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I am very close to my answer, but I cant seem to find it. I am using the Findstr function in a batch file to narrow now an entire directory to just one file.

cd ...
findstr /s /m "Desktop" *class.asasm >results1.txt
findstr /m /f:results1.txt "Production" *class.asasm >results2.txt
findstr /n /f:results2.txt "Capabilities" *class.asasm >results3.txt

TASK 1: I need to figure out a way to make findstr search backwards for a fourth string from the line number the third line was found on

TASK 2: I need to write lines 1-the one we arrive at of the file in results2.txt the insert a .txt file. Then write the rest of the original lines.

I am writing an application in VB.Net with Visual Studios and I am having a difficult time figuring out how to complete this process. I am currently having better luch with having the application run batch files that are written within the application.

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What does this have to do with vb.net? This might be useful: stackoverflow.com/q/8844868/62576 –  Ken White Jun 22 '13 at 3:01
    
Thanks I have read that posting and it was very helpful, but I still have not found a way to search starting at line xx rather than 1 or to search in reverse order. I didn't find either capability referenced there –  Matt Jun 22 '13 at 3:10
    
You're assuming it's possible to search backward using findstr, which isn't evident anywhere that I can see. Perhaps you should find the right tool for the task at hand. Also, I still see no indication that vb.net is an applicable tag here. (windows is probably not needed, either; cmd and batch-file are enough to indicate it's not *nix or Mac.) –  Ken White Jun 22 '13 at 3:14
    
I removed the other two tags as you make a valid point. I am still in need of a function that can search backwards and print the line number of the first result only. It seems straight forward to me that there would be a cmd function for this since it has been around forever in windows (ctrl +f) –  Matt Jun 22 '13 at 3:22
    
I'd suggest you rethink what you're asking, then. Your question is actually something other than "How do I do this with findstr?", because findstr wasn't the proper option in the first place. There are ways to iterate through file contents in VB.Net without resorting to findstr and cmd, and findstr hasn't been around near as long as the Windows command line (since Windows 1.0) has existed. You can read entire files into your code and work with them without resorting to using the command line much more easily. –  Ken White Jun 22 '13 at 3:33

2 Answers 2

up vote 2 down vote accepted

The correct solution is to find a tool that does this properly. batch/CMD does not.

Here's a script that tells you the line numbers of the 3rd and 4th match. It's probably not exactly what you want, but it is a demonstration of how one can effectively work with line numbers.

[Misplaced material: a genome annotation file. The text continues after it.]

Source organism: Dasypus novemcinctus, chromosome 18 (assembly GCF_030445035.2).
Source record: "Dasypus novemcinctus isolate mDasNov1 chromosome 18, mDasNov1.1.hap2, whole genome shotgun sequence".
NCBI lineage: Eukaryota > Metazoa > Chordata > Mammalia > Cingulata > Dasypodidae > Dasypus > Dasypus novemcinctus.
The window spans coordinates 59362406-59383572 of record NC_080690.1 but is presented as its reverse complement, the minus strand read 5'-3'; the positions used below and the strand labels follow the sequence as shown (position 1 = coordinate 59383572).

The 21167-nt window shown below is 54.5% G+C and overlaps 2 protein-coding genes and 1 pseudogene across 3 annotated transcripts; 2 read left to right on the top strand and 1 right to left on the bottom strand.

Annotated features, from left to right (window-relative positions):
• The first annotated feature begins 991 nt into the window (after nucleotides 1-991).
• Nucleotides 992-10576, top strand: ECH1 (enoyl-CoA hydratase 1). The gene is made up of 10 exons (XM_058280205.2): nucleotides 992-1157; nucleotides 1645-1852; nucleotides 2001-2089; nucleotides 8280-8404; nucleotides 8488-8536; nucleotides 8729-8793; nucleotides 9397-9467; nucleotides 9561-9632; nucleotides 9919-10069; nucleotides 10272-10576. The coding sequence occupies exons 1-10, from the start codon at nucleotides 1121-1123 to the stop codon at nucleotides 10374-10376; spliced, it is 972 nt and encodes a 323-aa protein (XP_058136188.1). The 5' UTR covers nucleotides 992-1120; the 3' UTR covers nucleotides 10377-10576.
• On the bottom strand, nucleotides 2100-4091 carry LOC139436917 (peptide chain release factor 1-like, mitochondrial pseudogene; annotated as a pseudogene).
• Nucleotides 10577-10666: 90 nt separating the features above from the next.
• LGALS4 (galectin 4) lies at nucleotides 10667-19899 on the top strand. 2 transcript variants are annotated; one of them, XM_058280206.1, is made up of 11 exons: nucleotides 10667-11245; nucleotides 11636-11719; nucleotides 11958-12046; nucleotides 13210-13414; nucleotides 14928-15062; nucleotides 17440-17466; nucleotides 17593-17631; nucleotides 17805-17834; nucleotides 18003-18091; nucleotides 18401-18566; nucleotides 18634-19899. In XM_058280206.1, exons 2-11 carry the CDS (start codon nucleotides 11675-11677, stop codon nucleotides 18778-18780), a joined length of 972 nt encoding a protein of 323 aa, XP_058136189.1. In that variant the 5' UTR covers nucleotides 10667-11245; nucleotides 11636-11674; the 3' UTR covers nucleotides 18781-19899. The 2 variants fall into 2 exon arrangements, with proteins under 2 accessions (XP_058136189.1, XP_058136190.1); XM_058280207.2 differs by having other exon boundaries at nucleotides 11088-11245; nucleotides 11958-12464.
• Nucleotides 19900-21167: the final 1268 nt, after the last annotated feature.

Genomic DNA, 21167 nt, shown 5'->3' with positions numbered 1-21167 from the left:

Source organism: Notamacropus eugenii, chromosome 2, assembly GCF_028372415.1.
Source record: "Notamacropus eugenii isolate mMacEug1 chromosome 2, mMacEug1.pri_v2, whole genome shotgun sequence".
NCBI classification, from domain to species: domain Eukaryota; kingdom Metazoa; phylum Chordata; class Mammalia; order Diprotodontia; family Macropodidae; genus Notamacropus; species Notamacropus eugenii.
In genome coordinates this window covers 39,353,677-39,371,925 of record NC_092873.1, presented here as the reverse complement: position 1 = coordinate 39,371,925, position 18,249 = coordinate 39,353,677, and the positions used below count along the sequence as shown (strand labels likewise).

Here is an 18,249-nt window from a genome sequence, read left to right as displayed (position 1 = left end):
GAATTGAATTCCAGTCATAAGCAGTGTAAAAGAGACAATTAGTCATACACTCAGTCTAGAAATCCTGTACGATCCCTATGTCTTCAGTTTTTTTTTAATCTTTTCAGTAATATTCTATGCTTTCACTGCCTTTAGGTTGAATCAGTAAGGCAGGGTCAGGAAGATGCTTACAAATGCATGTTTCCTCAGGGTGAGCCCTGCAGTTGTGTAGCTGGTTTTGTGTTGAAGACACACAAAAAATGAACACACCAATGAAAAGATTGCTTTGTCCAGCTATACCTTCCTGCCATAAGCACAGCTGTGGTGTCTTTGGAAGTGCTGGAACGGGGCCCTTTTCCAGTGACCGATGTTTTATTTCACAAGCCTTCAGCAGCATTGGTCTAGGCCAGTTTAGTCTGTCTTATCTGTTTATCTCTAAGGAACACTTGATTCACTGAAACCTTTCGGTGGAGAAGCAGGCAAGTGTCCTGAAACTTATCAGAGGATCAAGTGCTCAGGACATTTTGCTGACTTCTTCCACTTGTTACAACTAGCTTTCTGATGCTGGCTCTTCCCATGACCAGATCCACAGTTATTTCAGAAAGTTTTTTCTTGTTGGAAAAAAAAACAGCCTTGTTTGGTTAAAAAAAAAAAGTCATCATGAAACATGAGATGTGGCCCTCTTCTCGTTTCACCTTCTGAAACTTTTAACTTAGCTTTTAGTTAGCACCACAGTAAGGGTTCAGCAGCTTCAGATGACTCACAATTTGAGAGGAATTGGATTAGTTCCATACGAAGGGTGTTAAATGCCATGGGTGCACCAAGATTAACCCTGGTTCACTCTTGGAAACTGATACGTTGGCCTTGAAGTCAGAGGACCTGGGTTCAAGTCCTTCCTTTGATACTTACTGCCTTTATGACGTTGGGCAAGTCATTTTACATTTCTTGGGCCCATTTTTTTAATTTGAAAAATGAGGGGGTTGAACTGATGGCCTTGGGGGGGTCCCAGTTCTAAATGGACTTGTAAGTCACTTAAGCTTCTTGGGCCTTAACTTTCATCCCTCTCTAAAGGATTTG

@ECHO OFF
SETLOCAL ENABLEDELAYEDEXPANSION

SET FILE=TestFile.txt

SET _LINENO=1
SET _MATCHNO=0
SET _THIRDLINENUM=
SET _FOURTHLINENUM=
FOR /F %%l IN (%FILE%) DO (
   ECHO %%l | FINDSTR "Target" %_TMP% >NUL
   IF NOT ERRORLEVEL 1 (
      SET /A _MATCHNO=!_MATCHNO!+1
      IF !_MATCHNO!==3 SET _THIRDLINENUM=!_LINENO!
      IF !_MATCHNO!==4 SET _FOURTHLINENUM=!_LINENO!
   )
   SET /A _LINENO=!_LINENO!+1
)

@ECHO %_THIRDLINENUM% : %_FOURTHLINENUM%

Here's what's in TestFile.txt

abcdefg
bcdefgh
Target 1
cdefghi
defghij
fghijkl
Target 2
ghijklm
hijklmn
ijklmno
jklmnop
klmnopq
lmnopqr
mnopqrs
Target 3
nopqrst
Target 4
opqrstu
pqrstuv
qrstuvw
rstuvwx
stuvwxy
tuvwxyz

If you insist on using batch/CMD (and I sometimes do when nothing else is available), and you need to get the text on line #n (otherwise, head and tail would do just fine), you could produce a similar loop but replace the code from FINDSTR down to the end of the IF statement with something that compares _LINENO with some other variable, ECHO'ing the line if it is between the two values. I don't know if IF supports logical operators, so you may have to nest the IF statements, like

IF !_LINENO! GEQ %START_LINE% IF !_LINENO! LEQ %END_LINE% @ECHO %%l
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1  
+1 nice, you don't need a temp file: ECHO %%l | FINDSTR "Target" >NUL –  Endoro Jun 22 '13 at 6:57
    
@Endoro, I added your suggestion. I never use findstr. I forgot that it reads from stdin. –  mojo Jun 22 '13 at 7:03

assuming you need this (from your first comment):

I still have not found a way to search starting at line xx rather than 1 or to search in reverse order

you can try this (from the command line):

for /r %i in ("file pattern") do @more "%~i" +starting_line |findstr  "search string"
  • for /r = recursively (if you mean really reverse, please explain)
  • "file pattern" = files to find, eg. "*class.asasm"
  • starting_line = search starting line, eg. 7 (more +6)
  • "search string" = your search pattern, eg. "Desktop"
    • OR search "Desktop Production Capabilities"
    • AND search |findstr "Desktop"|findstr "Production"|findstr "Capabilities"
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